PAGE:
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Japan: Vernacular and Transnational

Perry Jackman


            One of the first things we learned in Global Cities was the differences between vernacular and transnational.  Our first port during this voyage around the world is Japan. When I visited Kobe, Osaka, Kyoto, and Nara, I found many transnational and vernacular examples.

            When I got off the ship and got a chance to walk around Kobe, the first thing I noticed was tall buildings and the crazy advertisements. Even though Kobe was a small city, it had definitely caught the globalization bug. I also noticed that when I visited Kyoto. Kyoto I had the chance to experience globalization. I grabbed a coffee at Starbucks and had a late midnight snack at McDonalds. If I didn’t know better, I would think I would be back at home in Denver. I even noticed the effects of globalization while I was eating sushi. In one of our readings for Global Cities was an article about the effects of globalization. The article “Supply-Side Sushi: Commodity, Market and the Global City” talks about how even Japanese sushi in Japan is part of globalization. The fish that many Japanese restaurants serve are not even fish from Japan. They come from tuna farms from America. I found it to be very ironic that I had come all this way to have genuine Japanese sushi, when in all reality the fish is from back home.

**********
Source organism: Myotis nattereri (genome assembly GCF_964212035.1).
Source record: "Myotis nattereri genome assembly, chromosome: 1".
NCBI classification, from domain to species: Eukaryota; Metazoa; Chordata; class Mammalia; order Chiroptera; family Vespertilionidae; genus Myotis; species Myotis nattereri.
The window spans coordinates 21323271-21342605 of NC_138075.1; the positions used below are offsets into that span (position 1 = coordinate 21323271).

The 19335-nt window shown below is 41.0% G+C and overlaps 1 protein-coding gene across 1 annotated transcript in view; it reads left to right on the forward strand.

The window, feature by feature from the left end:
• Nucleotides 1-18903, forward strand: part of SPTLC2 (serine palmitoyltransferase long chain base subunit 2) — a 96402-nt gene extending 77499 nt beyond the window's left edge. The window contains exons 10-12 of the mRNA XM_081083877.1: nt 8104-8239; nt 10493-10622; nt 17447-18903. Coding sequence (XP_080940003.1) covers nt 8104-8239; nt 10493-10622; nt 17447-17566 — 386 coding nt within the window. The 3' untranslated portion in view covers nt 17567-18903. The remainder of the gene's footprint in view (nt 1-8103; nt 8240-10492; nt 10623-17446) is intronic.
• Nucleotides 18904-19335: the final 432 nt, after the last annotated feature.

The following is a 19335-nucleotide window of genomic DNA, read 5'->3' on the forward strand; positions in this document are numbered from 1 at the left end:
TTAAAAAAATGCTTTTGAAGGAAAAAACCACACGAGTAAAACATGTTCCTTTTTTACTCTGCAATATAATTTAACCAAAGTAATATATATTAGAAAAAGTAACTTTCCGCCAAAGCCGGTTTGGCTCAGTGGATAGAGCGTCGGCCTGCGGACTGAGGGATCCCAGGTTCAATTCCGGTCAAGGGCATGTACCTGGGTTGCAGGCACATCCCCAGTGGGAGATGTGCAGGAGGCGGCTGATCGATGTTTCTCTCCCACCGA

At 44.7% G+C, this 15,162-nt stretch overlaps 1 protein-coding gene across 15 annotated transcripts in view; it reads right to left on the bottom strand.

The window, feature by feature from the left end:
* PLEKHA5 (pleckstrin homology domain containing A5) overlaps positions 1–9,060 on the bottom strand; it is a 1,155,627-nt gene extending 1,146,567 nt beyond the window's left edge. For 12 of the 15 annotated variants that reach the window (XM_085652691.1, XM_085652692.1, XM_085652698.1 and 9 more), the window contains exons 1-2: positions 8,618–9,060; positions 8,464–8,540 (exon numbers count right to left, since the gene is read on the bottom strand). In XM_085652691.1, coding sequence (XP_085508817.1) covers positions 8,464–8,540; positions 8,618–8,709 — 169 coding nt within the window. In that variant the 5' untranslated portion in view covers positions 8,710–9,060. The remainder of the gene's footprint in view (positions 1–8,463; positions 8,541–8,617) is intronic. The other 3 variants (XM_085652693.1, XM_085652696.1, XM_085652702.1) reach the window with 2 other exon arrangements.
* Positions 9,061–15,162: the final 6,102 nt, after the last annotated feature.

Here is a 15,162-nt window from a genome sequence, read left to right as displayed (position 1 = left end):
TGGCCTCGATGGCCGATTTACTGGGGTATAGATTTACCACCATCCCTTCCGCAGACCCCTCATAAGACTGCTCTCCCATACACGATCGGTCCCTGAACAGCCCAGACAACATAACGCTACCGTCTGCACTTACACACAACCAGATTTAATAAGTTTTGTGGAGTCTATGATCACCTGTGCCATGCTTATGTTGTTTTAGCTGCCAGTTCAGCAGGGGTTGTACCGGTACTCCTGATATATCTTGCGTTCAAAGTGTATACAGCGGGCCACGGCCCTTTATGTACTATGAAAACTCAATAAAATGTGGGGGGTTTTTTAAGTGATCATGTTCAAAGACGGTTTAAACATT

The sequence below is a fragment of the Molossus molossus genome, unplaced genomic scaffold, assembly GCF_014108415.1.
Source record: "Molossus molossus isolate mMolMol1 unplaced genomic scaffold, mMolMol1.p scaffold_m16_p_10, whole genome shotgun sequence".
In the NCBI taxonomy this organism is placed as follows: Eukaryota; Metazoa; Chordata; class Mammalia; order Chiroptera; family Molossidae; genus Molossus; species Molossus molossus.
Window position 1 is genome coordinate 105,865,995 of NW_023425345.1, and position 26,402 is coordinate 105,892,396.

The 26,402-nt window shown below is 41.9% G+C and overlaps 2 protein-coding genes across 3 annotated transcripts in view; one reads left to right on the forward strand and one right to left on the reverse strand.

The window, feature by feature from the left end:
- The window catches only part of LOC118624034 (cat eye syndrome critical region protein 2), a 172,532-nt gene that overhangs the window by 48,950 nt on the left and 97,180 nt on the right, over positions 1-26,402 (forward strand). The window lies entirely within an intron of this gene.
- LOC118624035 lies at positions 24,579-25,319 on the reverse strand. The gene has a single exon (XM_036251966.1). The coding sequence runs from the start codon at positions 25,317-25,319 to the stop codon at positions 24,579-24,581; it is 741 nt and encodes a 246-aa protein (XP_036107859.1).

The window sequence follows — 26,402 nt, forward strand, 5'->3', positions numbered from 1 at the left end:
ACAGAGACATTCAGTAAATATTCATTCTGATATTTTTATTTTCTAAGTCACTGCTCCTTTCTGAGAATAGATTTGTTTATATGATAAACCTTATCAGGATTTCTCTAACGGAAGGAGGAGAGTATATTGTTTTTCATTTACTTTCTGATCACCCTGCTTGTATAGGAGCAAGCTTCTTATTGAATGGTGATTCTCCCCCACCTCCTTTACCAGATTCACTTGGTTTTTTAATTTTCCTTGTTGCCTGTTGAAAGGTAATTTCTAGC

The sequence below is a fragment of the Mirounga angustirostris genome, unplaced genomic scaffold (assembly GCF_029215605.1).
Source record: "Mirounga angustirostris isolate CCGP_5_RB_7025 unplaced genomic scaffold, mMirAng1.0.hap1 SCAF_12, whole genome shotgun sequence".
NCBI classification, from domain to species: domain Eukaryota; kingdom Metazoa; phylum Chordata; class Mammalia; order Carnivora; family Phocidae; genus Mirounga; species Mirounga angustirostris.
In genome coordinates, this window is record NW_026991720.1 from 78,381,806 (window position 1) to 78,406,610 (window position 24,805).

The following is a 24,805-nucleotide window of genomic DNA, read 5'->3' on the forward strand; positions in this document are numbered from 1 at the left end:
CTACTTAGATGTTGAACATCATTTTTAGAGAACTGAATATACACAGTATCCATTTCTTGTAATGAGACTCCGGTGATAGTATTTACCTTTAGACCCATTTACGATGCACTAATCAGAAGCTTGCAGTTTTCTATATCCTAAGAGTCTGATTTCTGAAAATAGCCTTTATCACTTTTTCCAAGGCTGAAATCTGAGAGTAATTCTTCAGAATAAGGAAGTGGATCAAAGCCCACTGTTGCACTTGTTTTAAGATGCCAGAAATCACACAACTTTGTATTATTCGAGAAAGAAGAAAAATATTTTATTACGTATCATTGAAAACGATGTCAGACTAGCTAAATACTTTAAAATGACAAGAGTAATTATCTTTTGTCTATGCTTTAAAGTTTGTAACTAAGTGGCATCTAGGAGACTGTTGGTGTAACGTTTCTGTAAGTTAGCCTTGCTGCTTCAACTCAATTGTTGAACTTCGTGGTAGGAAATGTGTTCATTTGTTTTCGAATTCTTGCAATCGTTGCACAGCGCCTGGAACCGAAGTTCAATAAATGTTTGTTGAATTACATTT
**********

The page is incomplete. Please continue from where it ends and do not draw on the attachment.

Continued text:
Even though I found many examples of globalization in Japan, I also found many sites that were vernacular. I loved the fact that I would be walking in the city and right next to a building would be a Buddhist temple. Japan has such a long history that I find it hard not to incorporate in their daily life. I went to Nara to see the big Buddha. I left Kyoto and went to Nara. They couldn’t be more different. Nara didn’t have the big buildings, but acient temples. When I went to see the Big Buddha, I was amazed by the architecture. The temple in which the Buddha was in was the largest wood building in the world. The buildings was built without the modern technology we have today, it also had no influence from the outside. I was amazed by its beauty. I would never be able to see anything like that at home.

            Overall, Japan was a great experience. I loved how I could experience both sides of Japan; the transnational side and the vernacular side.

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